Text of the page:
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Former Havana rock band Sweet Lizzy Project establishes roots in Music City

It might seem over the top for someone to say that living a few blocks away from a Guitar Center is “a blessing every single day,” but not when proper context is provided.

There are about 300 Guitar Center stores in the United States. Cuba, the former home of singer Lisset Diaz, has none — hence her present-day appreciation for being near one of the retailer’s stores, making it easy to find such basics as guitar strings, guitar picks and drum sticks.

“There’s no place to get those things [in Cuba],” she adds. “It’s hard to imagine going back to that.”

Diaz has lived in Nashville, Tennessee, since 2017, the same year she and her band, Sweet Lizzy Project, were featured in the PBS special Havana Time Machine. Through that experience, Diaz and her bandmates met Mavericks singer and fellow Cuba native Raul Malo. He sponsored their U.S. work visas and signed Sweet Lizzy Project to his band’s Mono Mundo label, which released the five-piece Cuban rock band’s U.S. debut, Technicolor, in February.

Diaz recently checked in to talk about her band’s influences, adjusting to life in America, the new album and more.

Her take on the music scene in Havana:
“In Cuba, there are not a lot of venues where you can play rock ’n’ roll because the government doesn’t support this type of music as much as traditional Cuban music: salsa, rhumba. So in our case, we were very lucky. We had a lot of fans, so whenever we could find a place to play, there would be a lot of people. We played a lot, especially the last year we were there before coming here.”

Putting a label on what Sweet Lizzy Project plays:
“I say that we’re a rock ’n’ roll band, but we play all kinds of music. [Our new album] has pop and a Latin flair. I was always very excited about the music that we were making. Rock ’n’ roll has a lot of followers in Cuba, but there’s a difference between the amount of people who follow the music and the real possibilities you have: the music venues and the media support.”

Well-known influences:
“In general, we love The Beatles and The Rolling Stones. We had the chance to see The Rolling Stones live in Havana before coming here, and it was such a great experience. It was very inspiring. We love the Foo Fighters. We love this band from Iceland called Of Monsters and Men. [Sweet Lizzy Project guitarist] Miguel [Comas] was inspired by the grunge movement, like Nirvana.

“We grew up in Cuba, and we admire Cuban music so much, and even though it’s not what we do, I think it’s there somewhere in the records and live performances. It’s not like you’re listening to an American band. We’re a Cuban band that plays rock ’n’ roll, for some crazy reason (laughs).”

Malo’s pitch:
“He was like, ‘Would you like to come with me to Nashville and record the next album?’ And I was like, ‘Yeah, of course.’ It made sense to go to a different place, a different country. It was a huge opportunity, and we never imagined it was going to be as hard as it was. It was not home in the beginning; it was just another place.”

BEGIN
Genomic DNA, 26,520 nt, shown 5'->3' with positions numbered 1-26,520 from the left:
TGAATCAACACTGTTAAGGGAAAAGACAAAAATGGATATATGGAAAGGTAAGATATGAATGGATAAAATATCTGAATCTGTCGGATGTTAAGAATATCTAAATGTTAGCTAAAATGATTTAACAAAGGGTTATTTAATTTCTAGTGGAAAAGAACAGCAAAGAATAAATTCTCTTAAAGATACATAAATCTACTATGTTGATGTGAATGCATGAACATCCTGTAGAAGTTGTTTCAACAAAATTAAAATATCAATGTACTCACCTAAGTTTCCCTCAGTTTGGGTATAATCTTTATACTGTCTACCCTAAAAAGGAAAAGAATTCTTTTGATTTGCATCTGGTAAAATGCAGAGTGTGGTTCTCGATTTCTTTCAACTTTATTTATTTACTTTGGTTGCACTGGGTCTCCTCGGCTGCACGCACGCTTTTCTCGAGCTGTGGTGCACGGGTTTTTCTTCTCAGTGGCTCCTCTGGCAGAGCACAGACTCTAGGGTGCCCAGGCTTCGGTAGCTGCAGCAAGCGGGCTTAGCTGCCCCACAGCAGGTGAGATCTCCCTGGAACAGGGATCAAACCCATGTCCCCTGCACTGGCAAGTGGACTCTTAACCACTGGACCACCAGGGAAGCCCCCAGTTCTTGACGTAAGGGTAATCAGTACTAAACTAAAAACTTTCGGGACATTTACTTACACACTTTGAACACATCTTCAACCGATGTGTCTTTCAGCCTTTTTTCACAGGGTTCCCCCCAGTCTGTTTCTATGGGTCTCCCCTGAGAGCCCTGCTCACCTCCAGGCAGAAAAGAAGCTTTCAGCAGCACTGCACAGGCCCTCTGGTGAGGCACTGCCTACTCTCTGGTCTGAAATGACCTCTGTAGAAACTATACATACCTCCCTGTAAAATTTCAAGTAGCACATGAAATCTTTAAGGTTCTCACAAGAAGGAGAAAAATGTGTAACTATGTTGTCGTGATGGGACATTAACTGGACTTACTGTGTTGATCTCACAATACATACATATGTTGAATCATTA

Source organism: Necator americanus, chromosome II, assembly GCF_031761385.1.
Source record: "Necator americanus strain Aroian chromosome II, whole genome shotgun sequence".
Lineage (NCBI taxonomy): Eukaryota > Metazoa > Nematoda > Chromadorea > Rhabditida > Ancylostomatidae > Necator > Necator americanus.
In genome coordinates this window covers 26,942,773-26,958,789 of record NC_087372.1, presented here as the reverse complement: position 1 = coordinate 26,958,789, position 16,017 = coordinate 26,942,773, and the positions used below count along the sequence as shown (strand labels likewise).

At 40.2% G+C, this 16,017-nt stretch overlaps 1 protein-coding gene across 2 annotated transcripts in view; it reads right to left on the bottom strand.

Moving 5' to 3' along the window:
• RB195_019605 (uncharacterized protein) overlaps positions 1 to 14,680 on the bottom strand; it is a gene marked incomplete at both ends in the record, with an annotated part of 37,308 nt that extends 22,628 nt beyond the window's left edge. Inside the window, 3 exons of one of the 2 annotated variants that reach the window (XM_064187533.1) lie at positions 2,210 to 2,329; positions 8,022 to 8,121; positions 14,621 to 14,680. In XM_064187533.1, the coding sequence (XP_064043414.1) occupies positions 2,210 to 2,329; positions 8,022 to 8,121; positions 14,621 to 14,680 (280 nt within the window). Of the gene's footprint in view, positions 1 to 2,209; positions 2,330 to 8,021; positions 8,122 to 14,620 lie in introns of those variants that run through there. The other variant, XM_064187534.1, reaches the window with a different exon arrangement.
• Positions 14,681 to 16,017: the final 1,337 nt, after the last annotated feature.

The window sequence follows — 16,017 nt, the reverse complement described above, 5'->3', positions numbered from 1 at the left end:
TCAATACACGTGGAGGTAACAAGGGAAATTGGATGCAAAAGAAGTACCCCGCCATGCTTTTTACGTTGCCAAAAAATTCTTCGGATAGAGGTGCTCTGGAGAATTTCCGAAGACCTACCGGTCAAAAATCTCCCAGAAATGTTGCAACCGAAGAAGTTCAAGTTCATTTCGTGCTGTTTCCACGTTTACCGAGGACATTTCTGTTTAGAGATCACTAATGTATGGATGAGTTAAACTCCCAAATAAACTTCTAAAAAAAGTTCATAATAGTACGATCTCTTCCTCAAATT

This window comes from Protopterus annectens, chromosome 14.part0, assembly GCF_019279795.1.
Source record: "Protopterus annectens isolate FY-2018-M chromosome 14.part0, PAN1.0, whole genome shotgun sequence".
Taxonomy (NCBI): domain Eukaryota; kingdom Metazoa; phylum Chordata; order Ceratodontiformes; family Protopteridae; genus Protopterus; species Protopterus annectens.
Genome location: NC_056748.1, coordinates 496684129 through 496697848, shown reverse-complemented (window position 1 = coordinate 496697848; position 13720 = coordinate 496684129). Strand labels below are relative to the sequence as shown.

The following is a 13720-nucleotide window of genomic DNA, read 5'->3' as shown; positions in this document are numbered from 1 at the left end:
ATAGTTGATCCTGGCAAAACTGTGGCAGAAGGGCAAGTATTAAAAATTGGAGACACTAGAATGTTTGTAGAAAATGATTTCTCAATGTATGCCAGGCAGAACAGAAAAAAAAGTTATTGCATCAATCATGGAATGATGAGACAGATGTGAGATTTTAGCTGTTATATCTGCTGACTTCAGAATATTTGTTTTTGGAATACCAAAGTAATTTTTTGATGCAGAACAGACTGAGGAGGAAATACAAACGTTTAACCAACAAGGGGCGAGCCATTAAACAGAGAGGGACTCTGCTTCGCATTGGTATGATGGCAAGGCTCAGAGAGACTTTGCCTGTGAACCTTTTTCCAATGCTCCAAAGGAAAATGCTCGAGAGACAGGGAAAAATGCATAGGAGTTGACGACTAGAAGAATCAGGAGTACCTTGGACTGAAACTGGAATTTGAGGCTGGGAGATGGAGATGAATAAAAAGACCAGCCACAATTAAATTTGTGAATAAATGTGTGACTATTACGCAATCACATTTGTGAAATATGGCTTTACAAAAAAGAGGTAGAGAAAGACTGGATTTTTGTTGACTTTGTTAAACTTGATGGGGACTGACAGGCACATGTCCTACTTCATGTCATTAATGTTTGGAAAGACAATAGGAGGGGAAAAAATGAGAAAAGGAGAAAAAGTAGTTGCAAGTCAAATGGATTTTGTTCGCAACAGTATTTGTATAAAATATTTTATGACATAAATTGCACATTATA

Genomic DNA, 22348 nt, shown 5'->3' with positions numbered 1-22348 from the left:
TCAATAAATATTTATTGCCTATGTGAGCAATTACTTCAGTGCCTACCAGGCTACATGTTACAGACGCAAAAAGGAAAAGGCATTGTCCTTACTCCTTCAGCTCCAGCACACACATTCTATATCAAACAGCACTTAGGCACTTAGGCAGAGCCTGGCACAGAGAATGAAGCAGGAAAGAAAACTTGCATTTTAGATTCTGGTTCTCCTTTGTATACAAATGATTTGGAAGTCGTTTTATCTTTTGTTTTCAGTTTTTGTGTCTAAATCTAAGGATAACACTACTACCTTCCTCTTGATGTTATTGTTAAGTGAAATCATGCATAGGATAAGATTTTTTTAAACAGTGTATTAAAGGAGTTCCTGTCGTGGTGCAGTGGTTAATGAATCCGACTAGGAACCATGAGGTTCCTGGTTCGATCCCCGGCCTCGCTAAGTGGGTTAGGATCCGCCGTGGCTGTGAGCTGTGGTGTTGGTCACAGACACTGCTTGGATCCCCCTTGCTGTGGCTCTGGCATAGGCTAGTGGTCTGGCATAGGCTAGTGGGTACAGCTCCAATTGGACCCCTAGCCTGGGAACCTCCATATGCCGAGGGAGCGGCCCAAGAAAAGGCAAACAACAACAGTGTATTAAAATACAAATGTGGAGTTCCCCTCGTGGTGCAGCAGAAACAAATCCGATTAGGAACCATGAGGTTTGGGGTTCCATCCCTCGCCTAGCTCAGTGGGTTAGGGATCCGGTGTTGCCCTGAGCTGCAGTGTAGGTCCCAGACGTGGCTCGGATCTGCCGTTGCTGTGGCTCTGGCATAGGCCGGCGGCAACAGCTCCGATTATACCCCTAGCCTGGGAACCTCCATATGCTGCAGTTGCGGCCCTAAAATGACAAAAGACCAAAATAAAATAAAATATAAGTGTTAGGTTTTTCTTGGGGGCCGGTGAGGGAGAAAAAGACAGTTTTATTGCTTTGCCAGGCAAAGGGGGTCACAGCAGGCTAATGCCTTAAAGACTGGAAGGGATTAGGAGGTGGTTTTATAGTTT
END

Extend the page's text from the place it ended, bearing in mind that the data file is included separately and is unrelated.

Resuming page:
Adjusting to life in Nashville and touring America:
“One thing I love about Nashville is there’s a lot of respect for music in general. There’s a lot of country, but people want to listen to music, and that’s great. Because no matter what kind of music you do, you’re going to have an audience in front of you that’s going to try and appreciate what you’re doing.

“[After settling in America] there was a lot of information and things to learn, but pretty quick you realize that it is working: I’m doing what I want, and I can get better at this. … We got this house [in Nashville that the entire band lives in] and we started touring a lot — we didn’t have a booking agent. It was me sending emails like a crazy person to every music venue I could find all over the country. ‘Hey, this is a Cuban band, and we’d like to perform at your venue.’ And out of 1,000 venues, 20 of them answered back, ‘Perfect.’ Then we went to the venue; it didn’t matter if it was in Massachusetts for $200, we’ll get there. … When I realized we could be independent — live by ourselves and then go out and play our music as a band — I felt like it was working.”

Making Technicolor:
“It tells the story of the band over the past three years. It’s a mix of feelings. It has the sound of the apartment where we used to record in Cuba, and it also has the sound of the amazing Blackbird Studio [in Nashville]. I think that’s something people need to know because [the album reflects our] transition.”

Feeling restless:
“In three years, do you know how many new songs we have? I can’t wait to start working on the next album — like right now, please.”

— Introduction and interview by Chris M. Junior

Photo by Alejandro Menéndez

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